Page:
Reduced isometric knee extensor force following anodal transcranial direct current stimulation of the ipsilateral motor cortex
Cite this dataset
Behm, David (2022). Reduced isometric knee extensor force following anodal transcranial direct current stimulation of the ipsilateral motor cortex [Dataset]. Dryad. https://doi.org/10.5061/dryad.brv15dvcn
Background: The goal of this study was to determine if 10-min of anodal transcranial direct current stimulation (a-tDCS) to the motor cortex (M1) is capable of modulating quadriceps isometric maximal voluntary contraction (MVC) force or fatigue endurance contralateral or ipsilateral to the stimulation site.
Results: The main finding of this study was a significant interaction effect for stimulation condition x leg tested x time [F(1,60) =7.156, p = 0.010, ηp2 = 0.11] which revealed significant absolute KE MVC force impairments in the contralateral leg following s-tDCS (p < 0.001, d =1.2) and in the ipsilateral leg following a-tDCS (p < 0.001, d = 1.09). A significant interaction effect for condition x leg tested [F(1,56) = 8.12, p = 0.006, ηp2 = 0.13], showed a significantly lower left quadriceps (ipsilateral to tDCS) relative MVC force with a-tDCS, versus s-tDCS [t(15) = -3.07, p = 0.016, d = -0.77]. There was no significant difference between the relative right quadriceps (contralateral to tDCS) MVC force for a-tDCS and s-tDCS. Although, there was an overall significant [F(1,56) = 8.36, p < 0.001] 12.1% force decrease between the first and twelfth MVC repetitions, there were no significant main or interaction effects for fatigue index force.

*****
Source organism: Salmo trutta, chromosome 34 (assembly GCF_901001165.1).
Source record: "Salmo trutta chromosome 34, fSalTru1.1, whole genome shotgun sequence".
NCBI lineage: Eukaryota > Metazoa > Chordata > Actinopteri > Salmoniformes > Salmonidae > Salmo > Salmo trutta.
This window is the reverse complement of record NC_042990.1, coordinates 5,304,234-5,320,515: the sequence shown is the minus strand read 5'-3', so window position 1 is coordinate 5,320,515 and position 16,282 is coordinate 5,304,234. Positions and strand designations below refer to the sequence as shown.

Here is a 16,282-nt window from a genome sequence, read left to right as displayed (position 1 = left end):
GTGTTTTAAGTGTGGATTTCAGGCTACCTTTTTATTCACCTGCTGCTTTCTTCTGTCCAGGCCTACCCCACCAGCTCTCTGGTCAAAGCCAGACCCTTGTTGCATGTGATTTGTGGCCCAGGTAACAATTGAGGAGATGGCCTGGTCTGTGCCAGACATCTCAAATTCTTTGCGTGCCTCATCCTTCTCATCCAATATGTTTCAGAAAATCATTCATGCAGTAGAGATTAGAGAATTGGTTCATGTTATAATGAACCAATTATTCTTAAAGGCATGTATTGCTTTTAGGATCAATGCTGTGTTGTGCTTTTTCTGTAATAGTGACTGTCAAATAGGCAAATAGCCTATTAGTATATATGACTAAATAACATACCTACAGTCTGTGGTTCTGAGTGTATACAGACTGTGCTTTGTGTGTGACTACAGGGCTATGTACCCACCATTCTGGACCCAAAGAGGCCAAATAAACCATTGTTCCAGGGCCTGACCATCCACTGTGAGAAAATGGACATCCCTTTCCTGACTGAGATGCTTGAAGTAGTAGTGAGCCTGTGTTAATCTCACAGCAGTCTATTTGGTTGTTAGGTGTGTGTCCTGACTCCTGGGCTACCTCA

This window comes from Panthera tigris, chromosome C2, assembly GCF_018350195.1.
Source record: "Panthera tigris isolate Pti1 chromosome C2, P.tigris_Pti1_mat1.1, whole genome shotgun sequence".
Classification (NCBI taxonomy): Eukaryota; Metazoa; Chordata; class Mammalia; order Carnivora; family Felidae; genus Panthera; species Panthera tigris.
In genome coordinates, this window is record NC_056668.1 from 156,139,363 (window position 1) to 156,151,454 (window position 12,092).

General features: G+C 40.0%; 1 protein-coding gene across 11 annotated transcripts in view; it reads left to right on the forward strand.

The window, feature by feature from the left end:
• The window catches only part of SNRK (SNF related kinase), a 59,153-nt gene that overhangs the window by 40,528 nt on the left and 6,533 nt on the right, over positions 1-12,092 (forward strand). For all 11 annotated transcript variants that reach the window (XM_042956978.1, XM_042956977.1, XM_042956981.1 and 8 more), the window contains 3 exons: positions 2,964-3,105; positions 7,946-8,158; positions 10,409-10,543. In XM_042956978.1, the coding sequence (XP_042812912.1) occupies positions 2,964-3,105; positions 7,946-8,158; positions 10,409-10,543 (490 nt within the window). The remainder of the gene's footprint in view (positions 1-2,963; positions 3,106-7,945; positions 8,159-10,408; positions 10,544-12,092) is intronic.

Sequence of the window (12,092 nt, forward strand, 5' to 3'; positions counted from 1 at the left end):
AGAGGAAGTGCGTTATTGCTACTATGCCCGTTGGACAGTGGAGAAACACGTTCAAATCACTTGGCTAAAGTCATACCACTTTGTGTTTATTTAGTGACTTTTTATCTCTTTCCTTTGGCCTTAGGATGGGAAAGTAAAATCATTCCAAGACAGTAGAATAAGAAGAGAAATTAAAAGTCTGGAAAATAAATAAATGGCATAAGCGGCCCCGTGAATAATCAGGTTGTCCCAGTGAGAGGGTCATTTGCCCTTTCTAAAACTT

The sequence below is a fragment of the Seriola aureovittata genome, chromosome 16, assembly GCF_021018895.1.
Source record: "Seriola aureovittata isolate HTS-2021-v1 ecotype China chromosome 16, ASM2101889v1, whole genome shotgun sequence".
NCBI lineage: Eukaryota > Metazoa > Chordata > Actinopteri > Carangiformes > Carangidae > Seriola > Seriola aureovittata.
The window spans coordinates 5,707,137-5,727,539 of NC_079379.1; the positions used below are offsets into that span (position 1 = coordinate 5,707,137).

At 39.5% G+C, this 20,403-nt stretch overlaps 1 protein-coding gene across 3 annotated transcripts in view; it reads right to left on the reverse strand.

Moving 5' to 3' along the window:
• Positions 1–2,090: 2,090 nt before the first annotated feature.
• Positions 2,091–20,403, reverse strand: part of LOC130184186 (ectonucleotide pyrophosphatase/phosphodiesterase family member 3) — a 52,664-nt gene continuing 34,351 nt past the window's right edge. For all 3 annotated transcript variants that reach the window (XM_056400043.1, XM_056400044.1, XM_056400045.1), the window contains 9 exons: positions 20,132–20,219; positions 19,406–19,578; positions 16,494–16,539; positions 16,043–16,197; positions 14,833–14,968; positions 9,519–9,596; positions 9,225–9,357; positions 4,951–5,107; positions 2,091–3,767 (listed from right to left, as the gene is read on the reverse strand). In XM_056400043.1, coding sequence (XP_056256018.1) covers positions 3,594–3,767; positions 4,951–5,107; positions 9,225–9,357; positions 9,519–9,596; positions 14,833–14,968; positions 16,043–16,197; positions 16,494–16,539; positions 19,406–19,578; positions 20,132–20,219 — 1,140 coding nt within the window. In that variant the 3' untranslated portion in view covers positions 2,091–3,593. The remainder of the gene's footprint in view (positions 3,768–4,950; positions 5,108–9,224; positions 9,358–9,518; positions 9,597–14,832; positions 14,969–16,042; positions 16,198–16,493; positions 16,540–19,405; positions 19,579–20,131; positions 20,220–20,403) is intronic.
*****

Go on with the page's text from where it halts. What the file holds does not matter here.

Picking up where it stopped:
Conclusion: Hence, a-tDCS may be ineffective at increasing maximal force or endurance and instead may be detrimental to quadriceps force production.
This study utilized a fully randomized, crossover, repeated measures design, with all participants completing four protocols. The four protocols involved the participant receiving: 1) a-tDCS targeting the left M1, with testing of the contralateral (right) leg, 2) a-tDCS targeting the left M1 with testing of the ipsilateral (left) leg, 3) sham tDCS (s-tDCS) targeting the left M1, with testing of the contralateral (right) leg, and 4) s-tDCS targeting the left M1 with testing of the ipsilateral (left) leg. At least one week of recovery was allocated between each session (protocol) to ensure that no effects from prior stimulations carried over to the next session (Fig 1) .
Natural Sciences and Engineering Research Council, Award: RGPIN -2017-0328